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Hoffmann, R. A wiki for the life sciences where authorship matters. Nature Genetics (2008)

Differential utilization of the promoter of peripheral-type benzodiazepine receptor by steroidogenic versus nonsteroidogenic cell lines and the role of Sp1 and Sp3 in the regulation of basal activity.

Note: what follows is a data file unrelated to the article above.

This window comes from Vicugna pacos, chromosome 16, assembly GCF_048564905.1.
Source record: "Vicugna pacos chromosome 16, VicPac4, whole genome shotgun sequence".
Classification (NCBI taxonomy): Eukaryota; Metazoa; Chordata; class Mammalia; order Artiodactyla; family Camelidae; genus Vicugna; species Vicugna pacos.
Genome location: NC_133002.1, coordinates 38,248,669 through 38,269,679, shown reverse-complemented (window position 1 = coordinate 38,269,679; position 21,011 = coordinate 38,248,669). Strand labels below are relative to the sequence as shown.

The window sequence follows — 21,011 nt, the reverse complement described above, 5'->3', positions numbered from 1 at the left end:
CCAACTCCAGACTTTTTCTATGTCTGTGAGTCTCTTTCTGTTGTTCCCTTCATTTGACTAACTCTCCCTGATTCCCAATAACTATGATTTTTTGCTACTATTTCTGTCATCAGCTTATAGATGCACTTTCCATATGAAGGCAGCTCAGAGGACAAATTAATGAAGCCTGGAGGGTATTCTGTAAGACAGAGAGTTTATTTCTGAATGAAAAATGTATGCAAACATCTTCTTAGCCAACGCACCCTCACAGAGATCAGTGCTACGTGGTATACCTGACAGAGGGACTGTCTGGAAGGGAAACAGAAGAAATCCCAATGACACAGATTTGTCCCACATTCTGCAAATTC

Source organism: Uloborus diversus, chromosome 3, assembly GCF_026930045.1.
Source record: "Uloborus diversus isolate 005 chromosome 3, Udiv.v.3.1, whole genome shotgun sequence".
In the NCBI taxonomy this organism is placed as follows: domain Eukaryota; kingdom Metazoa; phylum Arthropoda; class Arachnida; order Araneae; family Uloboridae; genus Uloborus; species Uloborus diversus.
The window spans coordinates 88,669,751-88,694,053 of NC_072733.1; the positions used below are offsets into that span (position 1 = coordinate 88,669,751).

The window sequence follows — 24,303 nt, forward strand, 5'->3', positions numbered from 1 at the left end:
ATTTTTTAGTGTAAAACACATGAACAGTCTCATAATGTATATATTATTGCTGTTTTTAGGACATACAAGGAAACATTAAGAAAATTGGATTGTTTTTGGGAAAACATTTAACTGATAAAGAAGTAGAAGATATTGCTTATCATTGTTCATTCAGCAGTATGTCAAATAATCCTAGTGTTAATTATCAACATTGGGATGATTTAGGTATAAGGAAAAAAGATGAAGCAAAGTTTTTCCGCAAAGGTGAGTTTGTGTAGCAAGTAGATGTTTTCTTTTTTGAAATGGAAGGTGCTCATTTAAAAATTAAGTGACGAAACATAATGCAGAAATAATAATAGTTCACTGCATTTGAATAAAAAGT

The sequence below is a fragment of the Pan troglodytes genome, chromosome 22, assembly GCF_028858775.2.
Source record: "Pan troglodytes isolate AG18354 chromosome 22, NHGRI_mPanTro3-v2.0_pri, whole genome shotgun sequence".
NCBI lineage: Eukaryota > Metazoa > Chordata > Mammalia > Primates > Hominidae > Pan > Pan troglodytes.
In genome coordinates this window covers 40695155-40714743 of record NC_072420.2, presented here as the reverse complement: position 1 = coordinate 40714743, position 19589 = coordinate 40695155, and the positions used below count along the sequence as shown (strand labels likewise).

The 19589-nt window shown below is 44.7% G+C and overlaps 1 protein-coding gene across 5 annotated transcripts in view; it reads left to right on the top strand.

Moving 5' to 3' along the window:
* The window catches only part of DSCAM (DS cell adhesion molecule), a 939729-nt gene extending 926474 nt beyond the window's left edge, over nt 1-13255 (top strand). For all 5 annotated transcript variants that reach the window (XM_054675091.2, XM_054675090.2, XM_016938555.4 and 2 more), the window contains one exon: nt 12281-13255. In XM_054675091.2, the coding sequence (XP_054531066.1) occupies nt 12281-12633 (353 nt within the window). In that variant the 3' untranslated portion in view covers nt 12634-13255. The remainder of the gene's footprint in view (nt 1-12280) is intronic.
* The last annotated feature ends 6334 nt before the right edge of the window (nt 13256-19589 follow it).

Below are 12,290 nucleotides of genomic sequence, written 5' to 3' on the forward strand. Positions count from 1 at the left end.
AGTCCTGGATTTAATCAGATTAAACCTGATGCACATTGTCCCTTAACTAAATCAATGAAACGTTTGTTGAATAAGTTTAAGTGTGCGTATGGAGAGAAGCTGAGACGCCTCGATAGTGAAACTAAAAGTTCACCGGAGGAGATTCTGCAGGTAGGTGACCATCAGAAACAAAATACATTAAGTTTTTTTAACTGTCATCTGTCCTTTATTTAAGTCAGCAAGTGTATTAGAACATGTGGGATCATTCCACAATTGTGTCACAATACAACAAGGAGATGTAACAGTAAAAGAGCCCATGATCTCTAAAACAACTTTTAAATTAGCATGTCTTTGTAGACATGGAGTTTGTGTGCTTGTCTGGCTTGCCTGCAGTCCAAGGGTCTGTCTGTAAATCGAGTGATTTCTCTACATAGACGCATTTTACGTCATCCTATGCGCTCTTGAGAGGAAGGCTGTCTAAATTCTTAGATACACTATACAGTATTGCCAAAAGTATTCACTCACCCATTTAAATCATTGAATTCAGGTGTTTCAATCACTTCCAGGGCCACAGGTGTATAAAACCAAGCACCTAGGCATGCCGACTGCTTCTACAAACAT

The peripheral-type benzodiazepine receptor (PBR) is involved in many cellular functions, including steroidogenesis, oxidative processes, cellular proliferation, and apoptosis. Secretory and glandular tissues, especially steroid hormone-producing cells, are particularly rich in PBR. To understand the mechanisms of PBR expression and regulation, we established an mRNA expression profile in mouse tissues and cell lines and subsequently mapped the transcription start site and characterized the promoter of the gene. Our findings indicate that PBR tissue mRNA levels are relatively high in kidney, spleen, muscle, lung, adrenal gland, thymus, and stomach; are intermediate in pancreas, uterus, prostate, heart, and testis; and are low in brain and liver. Relatively high levels of PBR mRNA were also observed in the steroid-synthesizing MA-10 mouse Leydig tumor cells compared with adrenocortical Y1 mouse cells and nonsteroidogenic NIH-3T3 mouse fibroblasts, although PBR protein levels were much higher in both steroidogenic cells compared with fibroblasts. Transcription was initiated primarily at an adenine nucleotide 61 nucleotides upstream of the translation start site, but internal initiation was also observed. A 2.7-kb fragment of the mouse PBR promoter was cloned and sequenced. Sequence analysis revealed the absence of TATA or CCAAT boxes, but the presence of many putative transcription factor-binding sites, including Sp1/Sp3, AP2, Ik2, AP1, SOX, GATA, and SRY. Functional characterization revealed that two Sp1/Sp3 sites in the proximal promoter are important for basal activity in all cell lines tested and that the steroidogenic MA-10 and Y1 cells use different areas of the promoter compared with nonsteroidogenic NIH-3T3 cells.[1]


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